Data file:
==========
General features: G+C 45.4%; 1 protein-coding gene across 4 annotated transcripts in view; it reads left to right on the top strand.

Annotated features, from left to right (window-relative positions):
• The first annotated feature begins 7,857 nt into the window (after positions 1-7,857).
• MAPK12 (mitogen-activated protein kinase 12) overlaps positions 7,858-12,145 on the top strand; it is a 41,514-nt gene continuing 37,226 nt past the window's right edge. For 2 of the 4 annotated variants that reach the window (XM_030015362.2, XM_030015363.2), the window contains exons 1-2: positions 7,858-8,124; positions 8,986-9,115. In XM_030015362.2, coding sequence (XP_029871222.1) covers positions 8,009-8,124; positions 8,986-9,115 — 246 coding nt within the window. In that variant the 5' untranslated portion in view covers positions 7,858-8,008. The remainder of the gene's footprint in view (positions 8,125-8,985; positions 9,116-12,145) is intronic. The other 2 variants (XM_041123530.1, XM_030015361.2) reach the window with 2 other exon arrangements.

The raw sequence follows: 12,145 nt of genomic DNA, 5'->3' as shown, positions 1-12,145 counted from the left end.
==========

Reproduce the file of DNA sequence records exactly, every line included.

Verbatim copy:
General features: G+C 45.4%; 1 protein-coding gene across 4 annotated transcripts in view; it reads left to right on the top strand.

Annotated features, from left to right (window-relative positions):
• The first annotated feature begins 7,857 nt into the window (after positions 1-7,857).
• MAPK12 (mitogen-activated protein kinase 12) overlaps positions 7,858-12,145 on the top strand; it is a 41,514-nt gene continuing 37,226 nt past the window's right edge. For 2 of the 4 annotated variants that reach the window (XM_030015362.2, XM_030015363.2), the window contains exons 1-2: positions 7,858-8,124; positions 8,986-9,115. In XM_030015362.2, coding sequence (XP_029871222.1) covers positions 8,009-8,124; positions 8,986-9,115 — 246 coding nt within the window. In that variant the 5' untranslated portion in view covers positions 7,858-8,008. The remainder of the gene's footprint in view (positions 8,125-8,985; positions 9,116-12,145) is intronic. The other 2 variants (XM_041123530.1, XM_030015361.2) reach the window with 2 other exon arrangements.

The raw sequence follows: 12,145 nt of genomic DNA, 5'->3' as shown, positions 1-12,145 counted from the left end.